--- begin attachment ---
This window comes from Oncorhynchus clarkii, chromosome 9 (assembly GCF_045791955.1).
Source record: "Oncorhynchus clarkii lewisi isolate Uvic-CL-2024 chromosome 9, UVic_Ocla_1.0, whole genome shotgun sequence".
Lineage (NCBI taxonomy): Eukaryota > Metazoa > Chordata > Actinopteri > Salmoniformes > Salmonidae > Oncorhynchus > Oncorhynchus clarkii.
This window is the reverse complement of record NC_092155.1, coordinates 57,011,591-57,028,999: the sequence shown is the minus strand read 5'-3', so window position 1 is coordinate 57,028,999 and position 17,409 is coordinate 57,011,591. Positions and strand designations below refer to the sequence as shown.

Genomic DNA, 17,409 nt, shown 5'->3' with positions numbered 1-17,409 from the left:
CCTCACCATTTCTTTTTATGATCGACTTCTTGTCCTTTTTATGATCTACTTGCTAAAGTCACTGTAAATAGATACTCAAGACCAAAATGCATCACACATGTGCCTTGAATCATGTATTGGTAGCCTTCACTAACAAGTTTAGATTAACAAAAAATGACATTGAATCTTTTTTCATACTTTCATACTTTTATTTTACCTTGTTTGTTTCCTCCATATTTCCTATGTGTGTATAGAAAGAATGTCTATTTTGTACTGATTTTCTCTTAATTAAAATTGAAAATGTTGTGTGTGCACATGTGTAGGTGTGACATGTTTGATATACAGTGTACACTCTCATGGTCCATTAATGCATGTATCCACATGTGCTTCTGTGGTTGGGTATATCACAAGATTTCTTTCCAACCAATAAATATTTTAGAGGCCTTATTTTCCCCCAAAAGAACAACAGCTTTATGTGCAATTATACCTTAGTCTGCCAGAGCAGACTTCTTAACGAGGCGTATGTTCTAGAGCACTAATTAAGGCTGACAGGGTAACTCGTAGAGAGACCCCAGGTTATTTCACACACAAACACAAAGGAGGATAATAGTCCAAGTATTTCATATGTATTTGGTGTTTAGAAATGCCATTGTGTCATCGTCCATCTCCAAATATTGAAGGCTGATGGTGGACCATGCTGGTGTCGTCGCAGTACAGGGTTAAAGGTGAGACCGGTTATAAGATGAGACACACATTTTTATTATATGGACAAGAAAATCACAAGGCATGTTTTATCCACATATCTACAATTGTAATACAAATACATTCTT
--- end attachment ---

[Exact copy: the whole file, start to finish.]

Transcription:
This window comes from Oncorhynchus clarkii, chromosome 9 (assembly GCF_045791955.1).
Source record: "Oncorhynchus clarkii lewisi isolate Uvic-CL-2024 chromosome 9, UVic_Ocla_1.0, whole genome shotgun sequence".
Lineage (NCBI taxonomy): Eukaryota > Metazoa > Chordata > Actinopteri > Salmoniformes > Salmonidae > Oncorhynchus > Oncorhynchus clarkii.
This window is the reverse complement of record NC_092155.1, coordinates 57,011,591-57,028,999: the sequence shown is the minus strand read 5'-3', so window position 1 is coordinate 57,028,999 and position 17,409 is coordinate 57,011,591. Positions and strand designations below refer to the sequence as shown.

Genomic DNA, 17,409 nt, shown 5'->3' with positions numbered 1-17,409 from the left:
CCTCACCATTTCTTTTTATGATCGACTTCTTGTCCTTTTTATGATCTACTTGCTAAAGTCACTGTAAATAGATACTCAAGACCAAAATGCATCACACATGTGCCTTGAATCATGTATTGGTAGCCTTCACTAACAAGTTTAGATTAACAAAAAATGACATTGAATCTTTTTTCATACTTTCATACTTTTATTTTACCTTGTTTGTTTCCTCCATATTTCCTATGTGTGTATAGAAAGAATGTCTATTTTGTACTGATTTTCTCTTAATTAAAATTGAAAATGTTGTGTGTGCACATGTGTAGGTGTGACATGTTTGATATACAGTGTACACTCTCATGGTCCATTAATGCATGTATCCACATGTGCTTCTGTGGTTGGGTATATCACAAGATTTCTTTCCAACCAATAAATATTTTAGAGGCCTTATTTTCCCCCAAAAGAACAACAGCTTTATGTGCAATTATACCTTAGTCTGCCAGAGCAGACTTCTTAACGAGGCGTATGTTCTAGAGCACTAATTAAGGCTGACAGGGTAACTCGTAGAGAGACCCCAGGTTATTTCACACACAAACACAAAGGAGGATAATAGTCCAAGTATTTCATATGTATTTGGTGTTTAGAAATGCCATTGTGTCATCGTCCATCTCCAAATATTGAAGGCTGATGGTGGACCATGCTGGTGTCGTCGCAGTACAGGGTTAAAGGTGAGACCGGTTATAAGATGAGACACACATTTTTATTATATGGACAAGAAAATCACAAGGCATGTTTTATCCACATATCTACAATTGTAATACAAATACATTCTT